“They just don’t understand how we do things in the Netherlands, and this causes problems.”

I hear this complaint often when speaking with Dutch managers in global organizations. “They” are offshore, back office services located in India, the Philippines, Poland or another country. It is not just the Netherlands where I hear these words – the sentiment translates into many languages.

Offshoring has been happening for years, and so have the resulting issues. Even when the organizations have transferred the processes, signed the service level agreements and trained everyone on the new tools, people are often still frustrated, less satisfied and blaming each other. What was good on paper struggles in practice.

For example, I attended a presentation by a technology development company whose development happened in India and whose consultants and customers were in western Europe. At the end of the presentation, the speaker listed 12 issues, nine of which had to do with cultural differences, including communication issues, decision-making problems and reaction delays. When I raised my hand to ask if the company had worked with a cultural consultant, he replied, “No, I read a book, but we did not think it was worth the time.”

This is a common mentality: “The processes are enough; the people have the skills; it is too hard to change minds, so why bother; and we don’t have time to invest in team collaboration. If we keep meeting to review the service level agreement, it should be enough.”

Without any intervention, these problems will continue, often with everyone’s acceptance of the new state of mediocrity and sometimes with the expensive process of returning the work back to the company offices.

It’s time to rethink how these partnerships really work together. Outsourcing partnerships should attempt to improve their communication, collaboration and teamwork. Two recent research studies show how.

Research Proves Virtual Offshoring Teams Can Improve

The first study, published by Alfred Presbitero and Lemuel S. Toledano in the International Journal of Human Resource Management, investigated the impact of cultural training on 252 team members working for a global company with offshore IT services. The company organized virtual teams with five to 10 members on each, consisting of client representatives (generally in Canada, the U.K. and Australia) and IT developers located in the Philippines. The cultural training was six hours per month over a six-month period and focused on helping team members understand and better adjust to their colleagues in other locations. The researchers found that the cultural training positively impacted an individual’s cultural competence and performance. In addition, the study made a distinction between the quantity and the quality of the interactions between colleagues. Boring meetings did not have an impact, but “contact intensive communications” helped colleagues learn about each other, thereby decreasing prejudice and feelings of separation. These types of communications included engaging meetings and informal conversations focused on learning about the other locations. The researchers recommended surveying team members regularly about the quality of communication and whether the contacts are improving.

The second study was published by Michael Y. Lee, Melissa Anne Mazmanian and Leslie Perlow in the Academy of Management Journal. It followed a struggling team at a global technology consulting firm whose customer interface team members work in the U.S. and whose IT development team works in India. The researchers used team coaching techniques including creating safe spaces apart from normal work rhythms and using intentional scripts (guidelines for conversations). The intervention had a profound impact on the collaboration within the team, including the professional development and contribution of the Indian team. The entire 10-week intervention was conducted remotely, demonstrating that organizations can strengthen their teams even when travel is not possible.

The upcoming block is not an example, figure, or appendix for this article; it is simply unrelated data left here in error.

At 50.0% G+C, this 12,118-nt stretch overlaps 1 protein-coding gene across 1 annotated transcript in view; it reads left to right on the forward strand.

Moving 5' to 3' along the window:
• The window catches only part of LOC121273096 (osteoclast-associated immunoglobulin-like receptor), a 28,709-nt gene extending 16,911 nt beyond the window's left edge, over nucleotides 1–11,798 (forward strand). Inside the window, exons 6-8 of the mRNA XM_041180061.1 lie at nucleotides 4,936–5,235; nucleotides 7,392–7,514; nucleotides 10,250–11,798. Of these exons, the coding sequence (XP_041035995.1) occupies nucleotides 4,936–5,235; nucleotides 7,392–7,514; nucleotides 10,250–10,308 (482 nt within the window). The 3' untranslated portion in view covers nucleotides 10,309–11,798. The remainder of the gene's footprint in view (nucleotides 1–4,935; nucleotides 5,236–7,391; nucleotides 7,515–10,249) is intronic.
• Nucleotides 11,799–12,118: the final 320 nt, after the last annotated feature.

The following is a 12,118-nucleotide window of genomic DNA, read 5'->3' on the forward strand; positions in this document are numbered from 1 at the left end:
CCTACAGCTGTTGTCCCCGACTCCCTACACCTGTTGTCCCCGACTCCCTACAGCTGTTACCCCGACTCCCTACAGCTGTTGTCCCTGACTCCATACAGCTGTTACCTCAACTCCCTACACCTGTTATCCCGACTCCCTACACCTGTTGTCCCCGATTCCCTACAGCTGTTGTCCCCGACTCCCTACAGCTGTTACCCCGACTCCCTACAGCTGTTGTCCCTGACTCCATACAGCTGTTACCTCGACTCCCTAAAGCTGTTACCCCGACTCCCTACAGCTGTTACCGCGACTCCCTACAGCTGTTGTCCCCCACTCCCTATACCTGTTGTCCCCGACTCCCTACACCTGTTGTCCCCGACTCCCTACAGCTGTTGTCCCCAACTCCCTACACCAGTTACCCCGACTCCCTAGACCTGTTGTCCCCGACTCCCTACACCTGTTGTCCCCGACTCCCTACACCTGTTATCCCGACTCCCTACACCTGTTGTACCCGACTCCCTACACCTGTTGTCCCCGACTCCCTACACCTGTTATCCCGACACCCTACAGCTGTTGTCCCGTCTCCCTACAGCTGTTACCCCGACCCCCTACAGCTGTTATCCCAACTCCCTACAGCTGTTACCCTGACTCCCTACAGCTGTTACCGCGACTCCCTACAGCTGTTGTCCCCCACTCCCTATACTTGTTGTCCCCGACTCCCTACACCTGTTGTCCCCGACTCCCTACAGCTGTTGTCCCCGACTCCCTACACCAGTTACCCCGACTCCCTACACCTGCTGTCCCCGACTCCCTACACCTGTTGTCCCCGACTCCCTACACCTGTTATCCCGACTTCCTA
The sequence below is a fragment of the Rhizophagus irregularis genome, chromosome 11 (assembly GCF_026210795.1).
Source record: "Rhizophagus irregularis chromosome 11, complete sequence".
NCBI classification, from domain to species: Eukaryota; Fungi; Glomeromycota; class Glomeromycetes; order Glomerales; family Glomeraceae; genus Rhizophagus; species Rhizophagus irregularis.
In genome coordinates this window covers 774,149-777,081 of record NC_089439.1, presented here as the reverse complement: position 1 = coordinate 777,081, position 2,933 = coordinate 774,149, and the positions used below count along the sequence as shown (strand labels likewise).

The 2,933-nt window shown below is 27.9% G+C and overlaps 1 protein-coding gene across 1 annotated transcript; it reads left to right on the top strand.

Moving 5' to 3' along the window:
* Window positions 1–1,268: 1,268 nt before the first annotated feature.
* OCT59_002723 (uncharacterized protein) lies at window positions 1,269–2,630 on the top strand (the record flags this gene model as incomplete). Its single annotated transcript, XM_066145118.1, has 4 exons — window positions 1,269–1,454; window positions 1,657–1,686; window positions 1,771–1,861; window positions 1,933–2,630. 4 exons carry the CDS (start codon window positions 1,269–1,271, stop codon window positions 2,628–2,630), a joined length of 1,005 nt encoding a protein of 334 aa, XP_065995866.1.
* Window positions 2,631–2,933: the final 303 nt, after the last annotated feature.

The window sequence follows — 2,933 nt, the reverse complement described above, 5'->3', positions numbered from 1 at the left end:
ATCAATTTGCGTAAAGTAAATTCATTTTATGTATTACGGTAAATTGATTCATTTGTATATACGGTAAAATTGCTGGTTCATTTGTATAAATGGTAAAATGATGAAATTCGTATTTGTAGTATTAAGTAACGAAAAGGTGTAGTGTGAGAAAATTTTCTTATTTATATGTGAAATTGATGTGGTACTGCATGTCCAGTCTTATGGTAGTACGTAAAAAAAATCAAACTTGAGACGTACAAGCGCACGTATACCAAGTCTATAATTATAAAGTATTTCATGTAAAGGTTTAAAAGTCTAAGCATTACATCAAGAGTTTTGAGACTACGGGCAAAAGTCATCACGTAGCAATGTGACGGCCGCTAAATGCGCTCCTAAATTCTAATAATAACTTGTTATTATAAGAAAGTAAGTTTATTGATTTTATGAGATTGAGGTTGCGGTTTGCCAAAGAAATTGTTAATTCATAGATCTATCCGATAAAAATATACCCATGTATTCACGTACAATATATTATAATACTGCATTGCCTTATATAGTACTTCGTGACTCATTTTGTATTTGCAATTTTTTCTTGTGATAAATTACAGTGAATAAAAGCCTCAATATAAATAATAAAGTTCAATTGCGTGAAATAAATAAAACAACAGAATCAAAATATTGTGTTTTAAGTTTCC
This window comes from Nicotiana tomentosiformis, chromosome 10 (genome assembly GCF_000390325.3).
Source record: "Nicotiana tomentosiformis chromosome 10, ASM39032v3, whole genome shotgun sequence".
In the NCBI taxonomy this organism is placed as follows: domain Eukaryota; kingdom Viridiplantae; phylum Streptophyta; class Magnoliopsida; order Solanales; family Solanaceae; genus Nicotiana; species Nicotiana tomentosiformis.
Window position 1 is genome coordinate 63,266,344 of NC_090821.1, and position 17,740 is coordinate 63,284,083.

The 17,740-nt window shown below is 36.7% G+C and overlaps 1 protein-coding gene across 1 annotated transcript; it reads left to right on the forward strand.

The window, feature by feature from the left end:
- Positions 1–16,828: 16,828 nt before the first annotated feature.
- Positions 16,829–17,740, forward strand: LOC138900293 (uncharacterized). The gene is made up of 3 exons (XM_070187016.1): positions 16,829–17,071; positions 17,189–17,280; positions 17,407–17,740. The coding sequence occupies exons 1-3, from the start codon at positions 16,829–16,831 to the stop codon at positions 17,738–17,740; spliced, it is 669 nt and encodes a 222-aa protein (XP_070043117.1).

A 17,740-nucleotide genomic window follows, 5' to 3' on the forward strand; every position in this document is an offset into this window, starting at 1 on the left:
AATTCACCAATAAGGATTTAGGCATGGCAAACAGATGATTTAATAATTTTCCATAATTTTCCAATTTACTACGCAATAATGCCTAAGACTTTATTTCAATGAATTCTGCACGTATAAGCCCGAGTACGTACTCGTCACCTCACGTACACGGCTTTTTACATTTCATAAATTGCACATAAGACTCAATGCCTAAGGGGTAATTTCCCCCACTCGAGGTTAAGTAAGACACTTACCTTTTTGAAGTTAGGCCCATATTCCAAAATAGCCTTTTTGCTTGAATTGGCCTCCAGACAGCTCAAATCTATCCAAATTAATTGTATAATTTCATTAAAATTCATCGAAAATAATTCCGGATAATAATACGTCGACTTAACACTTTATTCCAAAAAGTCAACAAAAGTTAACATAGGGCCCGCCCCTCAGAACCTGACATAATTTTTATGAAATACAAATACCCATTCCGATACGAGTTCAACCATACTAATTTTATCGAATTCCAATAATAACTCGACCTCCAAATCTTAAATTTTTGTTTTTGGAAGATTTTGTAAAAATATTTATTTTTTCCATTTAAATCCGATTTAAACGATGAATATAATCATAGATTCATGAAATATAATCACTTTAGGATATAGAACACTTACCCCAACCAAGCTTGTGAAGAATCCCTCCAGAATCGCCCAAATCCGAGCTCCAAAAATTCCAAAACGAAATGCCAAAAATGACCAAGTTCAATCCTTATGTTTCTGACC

How to Improve Teamwork

Distance can create a sense of separation between locations that need to work closely together. Companies must actively support their virtual, multi-site teams to build bridges and improve collaboration. Here are some tips:

  • Organize cultural diversity training. Cultural competence improve individual performance, even in virtual teams. Invest the time, funds and management attention so that the team learns about the unique aspects of their colleagues’ cultures.
  • Focus on cultures after training. Keep the conversation alive as the team develops together. Recognize local customs and holidays so that everyone feels included.
  • Hire a team coach or facilitator. Sometimes, teams become stuck in a cycle of low trust, disengagement and blame. An “us versus them” mentality is detrimental to collaboration. Hire someone who can guide the conversations and provide the tools for building bridges toward understanding and collaboration.
  • Make contact intensity happen. No more boring meetings or phone calls! Include fun, interesting and important topics of conversation when team members are together. Organize one-on-one coffee conversations so distant team members can connect. Add ice-breaker questions at the beginning of meetings to help team members learn about each other, especially regarding their beliefs, attitudes and behaviors.

Focus on the human aspects and development of your offshoring teams and their colleagues and partners. Accepting that your current frustrations are “just the way it is” is short-sighted. Learning about employees’ cultures and developing as a team can make a profound difference to performance.